Amena Brown Q+A: Poetry in an Age of Lament
In 2002, Louie Giglio, founder of the Passion Movement, invited an unknown artist named Amena Brown to perform her spoken-word poetry at a vision-casting event called One Day Link. The conference was simulcast to over 20,000 people. At the time, Brown had been turned down by graduate schools and faced disappointment. “I did my poem [at the event] and knew that God was trying to say to me, ‘This is why you didn’t get into grad school, and my plans for your life are different than your plans for your life,’” says Brown.
Since then, Brown has toured with Gungor and performed and spoken at Creativity World Forum, Chick-Fil-A Leadercast, the National Poetry Slam, and the annual IF: Gathering, where she will co-lead a pre-conference session for women of color. She participates in the Atlanta poetry scene at Urban Grind Coffee and Java Monkey and over the last seven years has produced four spoken-word albums. Her fifth album, Amena Brown Live, releases this November.
I spoke recently with Brown about poetry, racism, and how performance art impacts her life and faith.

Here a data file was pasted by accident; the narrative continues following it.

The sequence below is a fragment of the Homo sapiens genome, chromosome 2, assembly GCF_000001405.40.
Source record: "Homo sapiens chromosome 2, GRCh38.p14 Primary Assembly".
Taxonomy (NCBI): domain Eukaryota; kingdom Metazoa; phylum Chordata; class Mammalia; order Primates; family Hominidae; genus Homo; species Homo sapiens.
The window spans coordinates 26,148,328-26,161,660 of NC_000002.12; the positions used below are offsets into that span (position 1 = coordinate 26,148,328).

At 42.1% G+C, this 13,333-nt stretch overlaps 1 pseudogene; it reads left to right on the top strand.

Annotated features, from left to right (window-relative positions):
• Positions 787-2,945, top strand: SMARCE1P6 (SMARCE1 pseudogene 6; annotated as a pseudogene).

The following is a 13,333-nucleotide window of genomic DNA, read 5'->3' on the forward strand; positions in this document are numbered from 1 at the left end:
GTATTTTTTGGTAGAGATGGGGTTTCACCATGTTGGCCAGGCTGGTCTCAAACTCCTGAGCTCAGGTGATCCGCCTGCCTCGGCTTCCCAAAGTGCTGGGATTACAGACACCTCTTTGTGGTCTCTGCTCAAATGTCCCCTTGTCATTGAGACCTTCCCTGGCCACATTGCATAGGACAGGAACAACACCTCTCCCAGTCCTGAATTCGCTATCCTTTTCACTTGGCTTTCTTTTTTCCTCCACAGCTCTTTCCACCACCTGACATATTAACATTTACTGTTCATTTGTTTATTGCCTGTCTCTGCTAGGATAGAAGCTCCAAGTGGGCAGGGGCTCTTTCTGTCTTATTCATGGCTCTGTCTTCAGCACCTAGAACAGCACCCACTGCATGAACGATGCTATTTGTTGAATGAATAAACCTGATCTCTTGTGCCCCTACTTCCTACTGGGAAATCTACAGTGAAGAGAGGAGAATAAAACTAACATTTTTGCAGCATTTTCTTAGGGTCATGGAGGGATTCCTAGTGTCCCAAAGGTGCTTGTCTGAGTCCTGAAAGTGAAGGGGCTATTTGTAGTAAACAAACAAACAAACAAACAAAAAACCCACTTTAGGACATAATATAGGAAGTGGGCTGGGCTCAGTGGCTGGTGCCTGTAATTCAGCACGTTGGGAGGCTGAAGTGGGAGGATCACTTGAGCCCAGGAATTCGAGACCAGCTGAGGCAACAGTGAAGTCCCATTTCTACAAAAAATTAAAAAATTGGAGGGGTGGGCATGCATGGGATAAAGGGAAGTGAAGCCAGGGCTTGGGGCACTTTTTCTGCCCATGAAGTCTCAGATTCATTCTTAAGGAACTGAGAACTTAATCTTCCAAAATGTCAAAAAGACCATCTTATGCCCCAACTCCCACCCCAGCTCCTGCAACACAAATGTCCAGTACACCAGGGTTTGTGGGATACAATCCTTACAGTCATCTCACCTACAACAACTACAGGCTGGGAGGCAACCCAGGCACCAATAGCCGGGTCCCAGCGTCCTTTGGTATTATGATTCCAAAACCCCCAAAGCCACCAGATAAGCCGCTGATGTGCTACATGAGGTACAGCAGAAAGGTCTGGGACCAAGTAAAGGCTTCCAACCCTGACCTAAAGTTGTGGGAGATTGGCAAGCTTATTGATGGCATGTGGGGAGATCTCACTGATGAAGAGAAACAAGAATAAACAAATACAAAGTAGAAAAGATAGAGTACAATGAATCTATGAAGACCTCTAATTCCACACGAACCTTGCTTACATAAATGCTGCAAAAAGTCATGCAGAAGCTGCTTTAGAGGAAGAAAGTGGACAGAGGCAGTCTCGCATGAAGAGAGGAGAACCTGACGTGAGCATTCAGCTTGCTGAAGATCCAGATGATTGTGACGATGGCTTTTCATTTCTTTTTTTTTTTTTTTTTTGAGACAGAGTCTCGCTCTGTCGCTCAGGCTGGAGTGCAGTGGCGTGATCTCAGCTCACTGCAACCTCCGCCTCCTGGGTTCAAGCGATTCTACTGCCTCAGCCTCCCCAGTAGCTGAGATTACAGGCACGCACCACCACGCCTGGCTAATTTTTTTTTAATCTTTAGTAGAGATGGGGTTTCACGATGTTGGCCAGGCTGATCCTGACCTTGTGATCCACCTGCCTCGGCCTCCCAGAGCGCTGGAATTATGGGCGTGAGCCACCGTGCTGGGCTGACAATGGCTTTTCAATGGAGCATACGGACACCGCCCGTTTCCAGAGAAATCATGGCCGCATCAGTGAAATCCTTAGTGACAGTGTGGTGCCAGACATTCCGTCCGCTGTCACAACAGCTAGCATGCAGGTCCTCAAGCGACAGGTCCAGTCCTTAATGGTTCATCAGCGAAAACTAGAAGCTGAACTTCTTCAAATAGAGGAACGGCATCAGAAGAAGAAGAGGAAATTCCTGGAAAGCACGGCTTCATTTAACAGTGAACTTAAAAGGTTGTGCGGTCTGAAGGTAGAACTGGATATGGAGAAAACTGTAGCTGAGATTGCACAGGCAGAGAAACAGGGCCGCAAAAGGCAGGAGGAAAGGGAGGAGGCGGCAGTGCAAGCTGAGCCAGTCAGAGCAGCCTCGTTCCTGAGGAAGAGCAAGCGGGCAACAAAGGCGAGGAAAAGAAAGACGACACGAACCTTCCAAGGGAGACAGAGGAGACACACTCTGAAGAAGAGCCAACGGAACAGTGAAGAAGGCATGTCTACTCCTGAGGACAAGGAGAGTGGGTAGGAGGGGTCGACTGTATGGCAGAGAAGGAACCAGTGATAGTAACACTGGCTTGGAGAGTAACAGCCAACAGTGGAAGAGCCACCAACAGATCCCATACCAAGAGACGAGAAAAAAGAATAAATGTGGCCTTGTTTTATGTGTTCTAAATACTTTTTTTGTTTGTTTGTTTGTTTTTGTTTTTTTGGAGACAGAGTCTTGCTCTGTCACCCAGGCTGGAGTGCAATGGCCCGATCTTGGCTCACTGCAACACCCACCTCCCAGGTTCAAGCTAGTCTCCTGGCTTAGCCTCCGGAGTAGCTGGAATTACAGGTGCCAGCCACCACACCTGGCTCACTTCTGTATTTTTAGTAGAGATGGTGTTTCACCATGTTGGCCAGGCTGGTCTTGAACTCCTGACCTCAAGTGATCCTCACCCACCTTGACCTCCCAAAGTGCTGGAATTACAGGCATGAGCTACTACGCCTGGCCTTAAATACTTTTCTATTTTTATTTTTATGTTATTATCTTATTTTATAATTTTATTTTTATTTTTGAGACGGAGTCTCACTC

So much of your work as a spoken-word poet involves music and rhythm. With that in mind, what kind of worship music compels you the most? And where do you worship?
The church [my husband and I] attend is called Ikon Church—it’s a small, new church plant, and it’s right in our neighborhood [in Atlanta], which we really love. One thing I love about the worship experience there is that it is has soul. I grew up listening to choir music and gospel music and am a lover of soul music in general, so that’s the music that speaks to me about God. In our church service, there’s a mix of what would probably be considered traditional, CCM-sounding worship songs, and there’s some soulfulness in there, some groove and funkiness. That’s a part of how God speaks to me.
How do the arts—music, dance, poetry—inform your relationship with Christ? And conversely, how does your faith inform your work?